From http://www.autoexpress.co.uk/roadtest/ae_roadtest_story.php?id=44028]Auto Express[/url]
Volvo might have shot themselves in the foot with the latest S40 as it's so good that you have to wonder why you'd opt for the larger S60. Carrying nothing over from the previous S40 the transformation is startling. The first thing you'll notice is the more distinctive styling, Volvo's smallest car now sharing the familiar Volvo shoulder-line and the neat front and rear detailing of the rest of model line-up. Based on a shared platform with parent company Ford, its underpinnings are also used on the Mazda 3, Ford C-Max and 2004's Focus replacement. It also shares many of its engines with Ford too, but its five-cylinder units are unique to Volvo. On the road the S40 is an entirely different drive to its predecessor. The steering is a revelation, it's direct and crisp in feel and decently weighted too. This allied with the Volvo's safe, predictable handling and smooth ride make it an enjoyable drive. Only the clutch takes a bit of time to master, it's prone to snatch, though you soon learn to adapt to this.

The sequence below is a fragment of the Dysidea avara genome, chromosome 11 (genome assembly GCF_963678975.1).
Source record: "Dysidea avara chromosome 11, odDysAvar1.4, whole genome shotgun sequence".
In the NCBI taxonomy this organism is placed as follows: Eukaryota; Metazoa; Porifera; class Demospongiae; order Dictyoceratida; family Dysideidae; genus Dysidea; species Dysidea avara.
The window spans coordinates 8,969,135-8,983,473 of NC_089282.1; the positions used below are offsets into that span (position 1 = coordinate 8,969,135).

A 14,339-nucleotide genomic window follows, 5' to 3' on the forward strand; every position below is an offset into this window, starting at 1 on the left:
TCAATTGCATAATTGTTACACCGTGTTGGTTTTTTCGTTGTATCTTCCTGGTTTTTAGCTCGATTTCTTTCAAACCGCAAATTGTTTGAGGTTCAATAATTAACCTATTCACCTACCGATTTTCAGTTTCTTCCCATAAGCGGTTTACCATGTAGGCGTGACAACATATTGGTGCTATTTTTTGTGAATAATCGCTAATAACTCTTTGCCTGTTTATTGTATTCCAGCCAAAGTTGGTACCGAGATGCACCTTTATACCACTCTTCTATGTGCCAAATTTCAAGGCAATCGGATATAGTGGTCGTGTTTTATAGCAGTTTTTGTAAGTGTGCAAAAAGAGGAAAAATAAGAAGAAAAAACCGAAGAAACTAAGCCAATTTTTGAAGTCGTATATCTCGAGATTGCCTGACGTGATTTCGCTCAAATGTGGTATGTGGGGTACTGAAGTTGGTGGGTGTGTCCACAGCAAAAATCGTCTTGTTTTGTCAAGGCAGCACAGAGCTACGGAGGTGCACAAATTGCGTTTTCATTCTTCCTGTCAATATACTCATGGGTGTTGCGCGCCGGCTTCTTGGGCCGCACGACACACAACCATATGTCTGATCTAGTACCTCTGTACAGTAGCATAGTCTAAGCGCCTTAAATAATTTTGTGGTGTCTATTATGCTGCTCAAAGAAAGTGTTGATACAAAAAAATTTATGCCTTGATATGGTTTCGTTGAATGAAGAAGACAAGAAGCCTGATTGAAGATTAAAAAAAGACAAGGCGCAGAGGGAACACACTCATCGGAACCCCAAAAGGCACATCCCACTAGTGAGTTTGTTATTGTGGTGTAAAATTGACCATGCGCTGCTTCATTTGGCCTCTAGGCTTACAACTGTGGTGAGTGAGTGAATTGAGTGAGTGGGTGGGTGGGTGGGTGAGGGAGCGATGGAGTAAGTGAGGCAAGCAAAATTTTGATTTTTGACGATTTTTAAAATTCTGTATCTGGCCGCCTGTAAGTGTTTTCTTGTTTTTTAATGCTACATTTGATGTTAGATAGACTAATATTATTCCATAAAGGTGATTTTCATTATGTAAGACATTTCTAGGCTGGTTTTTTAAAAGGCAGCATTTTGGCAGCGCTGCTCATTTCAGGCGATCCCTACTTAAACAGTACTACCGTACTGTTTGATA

Performance from the 2.4-litre petrol engines is deceptive; the S40 so refined you often find yourself driving quicker than you had thought. The 2.0-litre diesel will undoubtedly take the biggest chunk of S40 sales, while smaller 1.8-litre and 1.6-litre petrol units will be offered too as entry-level models. Inside Volvo has been adventurous with the design, it's still neatly laid out and clean cut, but the novel floating backless centre console offers a smart solution to providing more storage space and creating a visual centrepiece too. Legroom in the rear isn't overly generous and the saloon boot opening makes loading some items awkward, but overall the S40 is an attractive, well specified and relatively inexpensive 'premium' rival to the established mainstream norm. If the estate and cross-over 4x4 based on the same platform are as impressive Volvo can expect to rise up the sales charts.